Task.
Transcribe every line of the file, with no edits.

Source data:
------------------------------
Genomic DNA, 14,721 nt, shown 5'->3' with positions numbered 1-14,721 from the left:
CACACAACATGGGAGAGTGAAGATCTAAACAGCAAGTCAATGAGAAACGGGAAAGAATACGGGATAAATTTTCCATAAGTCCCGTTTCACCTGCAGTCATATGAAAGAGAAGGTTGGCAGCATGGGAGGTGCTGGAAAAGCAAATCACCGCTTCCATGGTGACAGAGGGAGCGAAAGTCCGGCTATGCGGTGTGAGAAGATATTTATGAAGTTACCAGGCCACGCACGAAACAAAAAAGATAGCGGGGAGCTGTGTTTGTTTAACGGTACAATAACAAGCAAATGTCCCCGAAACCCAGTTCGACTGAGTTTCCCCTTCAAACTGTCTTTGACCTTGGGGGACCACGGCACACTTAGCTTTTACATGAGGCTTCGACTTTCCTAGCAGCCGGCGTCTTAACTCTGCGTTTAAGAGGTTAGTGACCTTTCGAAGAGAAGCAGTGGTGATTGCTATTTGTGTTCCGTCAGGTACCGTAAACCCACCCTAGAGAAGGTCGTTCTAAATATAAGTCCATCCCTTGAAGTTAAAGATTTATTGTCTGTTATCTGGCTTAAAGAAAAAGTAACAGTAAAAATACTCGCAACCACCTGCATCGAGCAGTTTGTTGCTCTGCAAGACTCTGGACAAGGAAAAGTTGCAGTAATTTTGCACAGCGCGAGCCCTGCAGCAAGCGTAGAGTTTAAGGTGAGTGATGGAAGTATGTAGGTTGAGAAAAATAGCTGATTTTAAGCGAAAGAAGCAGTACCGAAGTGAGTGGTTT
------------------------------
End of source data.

Genomic DNA, 14,721 nt, shown 5'->3' with positions numbered 1-14,721 from the left:
CACACAACATGGGAGAGTGAAGATCTAAACAGCAAGTCAATGAGAAACGGGAAAGAATACGGGATAAATTTTCCATAAGTCCCGTTTCACCTGCAGTCATATGAAAGAGAAGGTTGGCAGCATGGGAGGTGCTGGAAAAGCAAATCACCGCTTCCATGGTGACAGAGGGAGCGAAAGTCCGGCTATGCGGTGTGAGAAGATATTTATGAAGTTACCAGGCCACGCACGAAACAAAAAAGATAGCGGGGAGCTGTGTTTGTTTAACGGTACAATAACAAGCAAATGTCCCCGAAACCCAGTTCGACTGAGTTTCCCCTTCAAACTGTCTTTGACCTTGGGGGACCACGGCACACTTAGCTTTTACATGAGGCTTCGACTTTCCTAGCAGCCGGCGTCTTAACTCTGCGTTTAAGAGGTTAGTGACCTTTCGAAGAGAAGCAGTGGTGATTGCTATTTGTGTTCCGTCAGGTACCGTAAACCCACCCTAGAGAAGGTCGTTCTAAATATAAGTCCATCCCTTGAAGTTAAAGATTTATTGTCTGTTATCTGGCTTAAAGAAAAAGTAACAGTAAAAATACTCGCAACCACCTGCATCGAGCAGTTTGTTGCTCTGCAAGACTCTGGACAAGGAAAAGTTGCAGTAATTTTGCACAGCGCGAGCCCTGCAGCAAGCGTAGAGTTTAAGGTGAGTGATGGAAGTATGTAGGTTGAGAAAAATAGCTGATTTTAAGCGAAAGAAGCAGTACCGAAGTGAGTGGTTT